• It appears that since 1964 there is no mention of “do no harm” or “harm” at all in the oath. Nazi doctors didn’t take the oath either while they were aware of do no harm principle. While in the 60’s the phrase “utmost respect for human life from its beginning” was added it was not there in the 64 rewrite. It says not to play God but when reading it you get the feeling that is just stuck in there. Much like some legal disclaimers are put in to CYA knowing people will do that very thing.

  • 40 years is a long time anon. somethings that last a long time can’t be overcome. some pain is too deep to get rid of. Jesus can help yes but sometimes is pain is so great and so deep you can’t bring yourself to Jesus for help. prolonged rape, abuse, or molestation are very hard on ones mind, body and soul and can be crippling and hard to get rid of the effects of. the bitterness and hatred any of these 3 build inside you can be so great one can not see clearly and cannot forgive. sometimes one can’t see life without them. I understand the need for us to forgive those who have wronged us and God forgives us I also know that hurdle can be a high one to get over. forgiveness is never easy but for something like this is very hard indeed.

  • John I also find it interesting that those who shout for abortion on demand were the beneficiaries of their mothers decision NOT to abort! the only reason they have a voice to call for others to be murdered in the womb is because they weren’t.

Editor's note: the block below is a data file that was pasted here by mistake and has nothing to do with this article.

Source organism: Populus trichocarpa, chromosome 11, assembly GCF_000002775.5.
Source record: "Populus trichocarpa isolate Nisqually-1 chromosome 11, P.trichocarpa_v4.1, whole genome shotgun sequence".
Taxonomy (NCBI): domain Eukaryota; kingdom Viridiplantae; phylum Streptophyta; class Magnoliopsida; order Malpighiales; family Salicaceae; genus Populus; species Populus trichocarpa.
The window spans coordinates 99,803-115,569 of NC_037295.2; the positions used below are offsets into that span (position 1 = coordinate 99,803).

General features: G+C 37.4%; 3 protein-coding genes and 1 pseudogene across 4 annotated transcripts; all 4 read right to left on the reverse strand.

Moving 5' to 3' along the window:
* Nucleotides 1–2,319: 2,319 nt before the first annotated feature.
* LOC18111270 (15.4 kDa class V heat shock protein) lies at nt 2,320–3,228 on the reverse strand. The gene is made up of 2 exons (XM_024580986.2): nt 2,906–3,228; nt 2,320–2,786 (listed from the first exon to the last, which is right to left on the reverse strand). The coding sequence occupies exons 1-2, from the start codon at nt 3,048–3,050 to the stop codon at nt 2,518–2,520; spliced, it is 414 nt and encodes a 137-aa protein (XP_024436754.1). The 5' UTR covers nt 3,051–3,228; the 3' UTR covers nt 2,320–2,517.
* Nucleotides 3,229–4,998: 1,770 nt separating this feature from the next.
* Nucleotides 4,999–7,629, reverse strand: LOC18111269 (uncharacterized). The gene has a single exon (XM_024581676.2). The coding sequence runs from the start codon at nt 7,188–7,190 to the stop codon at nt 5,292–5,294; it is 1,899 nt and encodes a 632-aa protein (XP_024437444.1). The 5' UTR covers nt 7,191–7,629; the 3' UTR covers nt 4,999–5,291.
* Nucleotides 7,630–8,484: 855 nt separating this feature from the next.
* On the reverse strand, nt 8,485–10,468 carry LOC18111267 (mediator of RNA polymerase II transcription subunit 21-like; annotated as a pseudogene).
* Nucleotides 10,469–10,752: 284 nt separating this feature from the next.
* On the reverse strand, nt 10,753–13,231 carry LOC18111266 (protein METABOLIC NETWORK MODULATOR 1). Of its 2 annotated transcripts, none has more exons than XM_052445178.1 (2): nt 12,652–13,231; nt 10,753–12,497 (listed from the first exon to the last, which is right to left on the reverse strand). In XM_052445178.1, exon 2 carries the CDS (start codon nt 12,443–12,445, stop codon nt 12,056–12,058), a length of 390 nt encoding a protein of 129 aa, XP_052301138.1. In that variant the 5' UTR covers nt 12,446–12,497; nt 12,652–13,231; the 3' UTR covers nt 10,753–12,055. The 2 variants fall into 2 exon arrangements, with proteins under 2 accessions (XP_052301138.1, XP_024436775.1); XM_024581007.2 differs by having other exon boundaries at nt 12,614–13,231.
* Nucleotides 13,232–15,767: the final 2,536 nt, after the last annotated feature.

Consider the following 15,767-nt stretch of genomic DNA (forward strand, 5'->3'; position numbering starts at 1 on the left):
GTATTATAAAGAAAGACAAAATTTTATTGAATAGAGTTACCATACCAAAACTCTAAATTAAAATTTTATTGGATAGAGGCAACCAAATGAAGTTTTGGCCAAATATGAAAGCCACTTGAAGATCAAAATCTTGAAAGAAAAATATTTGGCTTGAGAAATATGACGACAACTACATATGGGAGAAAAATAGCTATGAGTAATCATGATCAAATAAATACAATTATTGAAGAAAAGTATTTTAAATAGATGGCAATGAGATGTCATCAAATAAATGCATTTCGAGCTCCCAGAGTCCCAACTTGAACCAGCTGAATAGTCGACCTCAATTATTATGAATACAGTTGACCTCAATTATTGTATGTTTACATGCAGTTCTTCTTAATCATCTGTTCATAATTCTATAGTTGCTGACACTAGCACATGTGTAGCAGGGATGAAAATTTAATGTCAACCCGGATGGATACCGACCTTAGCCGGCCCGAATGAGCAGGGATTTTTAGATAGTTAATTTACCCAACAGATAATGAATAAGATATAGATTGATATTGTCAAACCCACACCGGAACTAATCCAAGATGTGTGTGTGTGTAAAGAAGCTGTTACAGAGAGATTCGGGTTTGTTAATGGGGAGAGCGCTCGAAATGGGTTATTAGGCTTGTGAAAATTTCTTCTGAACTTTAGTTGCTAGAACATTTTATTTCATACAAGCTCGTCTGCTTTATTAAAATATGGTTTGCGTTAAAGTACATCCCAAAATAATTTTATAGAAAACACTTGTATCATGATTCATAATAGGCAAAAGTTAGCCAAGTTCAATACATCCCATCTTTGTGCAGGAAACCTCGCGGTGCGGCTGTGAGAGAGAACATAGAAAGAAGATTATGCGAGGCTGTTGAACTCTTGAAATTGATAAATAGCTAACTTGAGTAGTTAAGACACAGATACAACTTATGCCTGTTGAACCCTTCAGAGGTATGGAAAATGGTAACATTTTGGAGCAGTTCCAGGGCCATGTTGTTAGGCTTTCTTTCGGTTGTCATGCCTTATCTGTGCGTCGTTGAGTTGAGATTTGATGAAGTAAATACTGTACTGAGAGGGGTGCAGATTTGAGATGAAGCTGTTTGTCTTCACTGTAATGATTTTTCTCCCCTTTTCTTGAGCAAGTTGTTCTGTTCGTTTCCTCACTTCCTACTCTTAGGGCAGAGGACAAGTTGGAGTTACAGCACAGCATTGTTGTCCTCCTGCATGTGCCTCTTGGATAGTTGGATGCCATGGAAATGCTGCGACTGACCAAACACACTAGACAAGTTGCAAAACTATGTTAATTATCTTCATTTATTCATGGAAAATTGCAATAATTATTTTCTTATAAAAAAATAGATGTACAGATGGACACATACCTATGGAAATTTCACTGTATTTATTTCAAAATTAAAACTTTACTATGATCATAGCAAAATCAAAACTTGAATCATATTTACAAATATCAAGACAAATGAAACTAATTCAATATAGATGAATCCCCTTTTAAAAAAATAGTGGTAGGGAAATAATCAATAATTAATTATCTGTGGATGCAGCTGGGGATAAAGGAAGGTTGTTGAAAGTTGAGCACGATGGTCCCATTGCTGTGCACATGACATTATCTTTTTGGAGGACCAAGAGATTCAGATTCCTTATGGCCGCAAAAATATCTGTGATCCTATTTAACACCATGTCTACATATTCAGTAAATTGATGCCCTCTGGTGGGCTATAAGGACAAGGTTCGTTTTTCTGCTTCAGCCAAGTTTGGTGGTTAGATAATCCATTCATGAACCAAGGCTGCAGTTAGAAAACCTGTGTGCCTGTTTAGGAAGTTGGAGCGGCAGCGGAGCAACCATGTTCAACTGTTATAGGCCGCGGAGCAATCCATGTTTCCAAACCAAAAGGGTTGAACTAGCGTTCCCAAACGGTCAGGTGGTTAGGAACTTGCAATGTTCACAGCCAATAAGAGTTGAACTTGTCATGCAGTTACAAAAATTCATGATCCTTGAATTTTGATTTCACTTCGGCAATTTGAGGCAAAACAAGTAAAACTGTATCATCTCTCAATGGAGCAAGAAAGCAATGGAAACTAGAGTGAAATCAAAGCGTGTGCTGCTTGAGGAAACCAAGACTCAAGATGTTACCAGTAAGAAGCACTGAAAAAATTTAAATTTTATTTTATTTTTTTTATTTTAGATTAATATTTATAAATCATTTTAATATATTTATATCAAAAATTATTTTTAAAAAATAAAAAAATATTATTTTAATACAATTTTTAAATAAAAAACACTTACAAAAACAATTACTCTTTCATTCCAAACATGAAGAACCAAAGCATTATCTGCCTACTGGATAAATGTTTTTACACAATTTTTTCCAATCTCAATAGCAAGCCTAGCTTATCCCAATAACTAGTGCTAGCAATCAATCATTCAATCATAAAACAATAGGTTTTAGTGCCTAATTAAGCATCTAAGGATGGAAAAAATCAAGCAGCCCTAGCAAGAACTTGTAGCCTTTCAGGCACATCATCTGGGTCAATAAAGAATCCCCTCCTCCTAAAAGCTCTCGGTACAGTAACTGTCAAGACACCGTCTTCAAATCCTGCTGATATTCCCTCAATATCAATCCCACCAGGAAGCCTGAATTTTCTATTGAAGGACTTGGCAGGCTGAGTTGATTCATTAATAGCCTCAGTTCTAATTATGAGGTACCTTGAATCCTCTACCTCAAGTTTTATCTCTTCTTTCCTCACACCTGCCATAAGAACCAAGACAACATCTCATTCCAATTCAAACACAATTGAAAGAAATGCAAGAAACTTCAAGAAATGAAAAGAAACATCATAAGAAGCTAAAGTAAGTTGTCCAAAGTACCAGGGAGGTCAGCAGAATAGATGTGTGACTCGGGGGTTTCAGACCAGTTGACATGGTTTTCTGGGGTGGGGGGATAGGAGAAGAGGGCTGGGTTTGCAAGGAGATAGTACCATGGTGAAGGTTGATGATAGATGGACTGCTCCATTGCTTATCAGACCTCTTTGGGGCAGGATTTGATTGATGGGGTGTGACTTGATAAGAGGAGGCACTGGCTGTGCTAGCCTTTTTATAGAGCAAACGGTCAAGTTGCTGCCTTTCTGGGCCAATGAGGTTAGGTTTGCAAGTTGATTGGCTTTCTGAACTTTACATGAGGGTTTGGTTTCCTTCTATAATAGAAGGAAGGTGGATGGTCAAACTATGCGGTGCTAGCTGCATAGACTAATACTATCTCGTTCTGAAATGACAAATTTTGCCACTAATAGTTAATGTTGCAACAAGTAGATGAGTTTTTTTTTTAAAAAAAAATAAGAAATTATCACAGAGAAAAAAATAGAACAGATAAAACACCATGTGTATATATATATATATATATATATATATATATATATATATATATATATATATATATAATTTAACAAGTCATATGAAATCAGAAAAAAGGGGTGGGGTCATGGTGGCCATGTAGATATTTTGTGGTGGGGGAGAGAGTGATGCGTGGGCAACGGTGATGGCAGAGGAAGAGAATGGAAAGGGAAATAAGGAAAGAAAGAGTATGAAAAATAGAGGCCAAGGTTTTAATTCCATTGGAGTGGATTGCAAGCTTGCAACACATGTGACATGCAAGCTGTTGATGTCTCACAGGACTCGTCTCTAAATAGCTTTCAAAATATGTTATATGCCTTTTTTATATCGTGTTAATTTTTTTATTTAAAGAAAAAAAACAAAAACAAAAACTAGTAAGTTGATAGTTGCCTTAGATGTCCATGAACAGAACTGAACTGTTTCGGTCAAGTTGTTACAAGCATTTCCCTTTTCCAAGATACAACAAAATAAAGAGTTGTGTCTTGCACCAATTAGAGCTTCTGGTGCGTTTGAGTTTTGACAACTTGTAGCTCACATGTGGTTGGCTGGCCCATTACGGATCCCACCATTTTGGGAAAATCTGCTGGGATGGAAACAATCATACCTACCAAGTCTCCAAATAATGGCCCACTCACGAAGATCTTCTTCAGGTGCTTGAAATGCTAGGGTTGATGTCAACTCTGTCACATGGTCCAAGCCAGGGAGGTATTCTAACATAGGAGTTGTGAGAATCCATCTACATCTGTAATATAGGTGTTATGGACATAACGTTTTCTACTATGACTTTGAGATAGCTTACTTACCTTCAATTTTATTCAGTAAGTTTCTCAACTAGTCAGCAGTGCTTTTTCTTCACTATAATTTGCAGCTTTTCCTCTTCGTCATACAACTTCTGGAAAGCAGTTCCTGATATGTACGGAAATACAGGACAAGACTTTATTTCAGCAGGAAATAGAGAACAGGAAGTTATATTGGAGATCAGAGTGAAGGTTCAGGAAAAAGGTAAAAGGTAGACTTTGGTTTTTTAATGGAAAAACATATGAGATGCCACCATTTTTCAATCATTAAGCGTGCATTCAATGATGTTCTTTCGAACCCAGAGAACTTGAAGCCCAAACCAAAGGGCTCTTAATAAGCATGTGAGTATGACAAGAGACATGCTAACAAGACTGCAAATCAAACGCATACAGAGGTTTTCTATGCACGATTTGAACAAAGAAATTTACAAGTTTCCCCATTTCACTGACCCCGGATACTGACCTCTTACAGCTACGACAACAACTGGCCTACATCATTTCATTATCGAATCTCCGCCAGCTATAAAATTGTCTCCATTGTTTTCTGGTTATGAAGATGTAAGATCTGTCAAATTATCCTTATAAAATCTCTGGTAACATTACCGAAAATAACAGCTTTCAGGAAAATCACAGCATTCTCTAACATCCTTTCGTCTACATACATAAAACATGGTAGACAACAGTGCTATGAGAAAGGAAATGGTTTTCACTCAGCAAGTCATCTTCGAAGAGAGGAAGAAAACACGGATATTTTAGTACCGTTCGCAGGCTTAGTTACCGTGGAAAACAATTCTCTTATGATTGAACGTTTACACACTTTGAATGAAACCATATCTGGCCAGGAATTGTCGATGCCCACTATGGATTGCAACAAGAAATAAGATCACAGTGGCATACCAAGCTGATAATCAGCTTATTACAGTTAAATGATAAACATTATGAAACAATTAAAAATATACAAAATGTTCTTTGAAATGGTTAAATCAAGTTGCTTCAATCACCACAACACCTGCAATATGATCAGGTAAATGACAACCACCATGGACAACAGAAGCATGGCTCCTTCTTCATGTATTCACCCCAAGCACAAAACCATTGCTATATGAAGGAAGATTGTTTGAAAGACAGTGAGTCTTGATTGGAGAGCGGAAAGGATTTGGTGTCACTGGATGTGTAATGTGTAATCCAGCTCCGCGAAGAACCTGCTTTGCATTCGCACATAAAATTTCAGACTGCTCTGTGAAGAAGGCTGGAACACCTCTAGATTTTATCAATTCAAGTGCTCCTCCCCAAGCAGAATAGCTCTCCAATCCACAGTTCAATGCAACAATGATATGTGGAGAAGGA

• Thank you Bill for your courage in addressing this topic. It really touched a raw nerve. My 83 year old father, was at home on oxygen when needed but became a bit disoriented so was hospitalised in the early hours of the morning. Mum and I visited later on at 10am and fed him lunch. He was alert, sitting up – and cracking jokes! We left around 1pm for patient rest time returning around 3ish to find him totally unconscious and we were asked what funeral director we would be using?! It was a shock. He never regained consciousness for the family to say their goodbyes, dying less than three days later. They had put him on a morphine pump. Contrary to popular belief he did not die a peaceful death using this method! That was in the mid 1990’s. We trusted doctors and had no clue at the time he had been euthanised, especially as it was illegal then to ‘hasten a person’s death!’ Even when the doctor told us he promised Dad he wouldn’t let him suffer we didn’t realise for some time he had actually been killed. Fast forward to 2016 and our 100+ year old Mum was in a nursing home and we were informed we should be aware it was becoming necessary to implement end of life ‘care!’ Right from the beginning we let the doctor and staff know we were vehemently opposed to euthanasia (not even legal in WA at that time!). We were told by the doctor he had a ‘duty of care’ to not let Mum suffer; he knew the law and the law was on his side. We ignored the bluff and said it was not Mum’s wish to be ‘put down’ as she described it, or ours and we said an emphatic ‘NO!’ This was met with anger and one of the staff said they could take us to court! It was very unsettling to know she was vulnerable when we weren’t there as we lost all trust in those who were caring for her (not the actual carers but the doctor and clinical nursing staff). As Christians we believe it is GOD Who determines the length of our days and we must trust HIM and die at our appointed time – it when a doctor decides. And as believers we MUST call evil evil. And euthanasia, like abortion, is just that – murder – and pure evil! Bless you Bill. Keep up the good fight.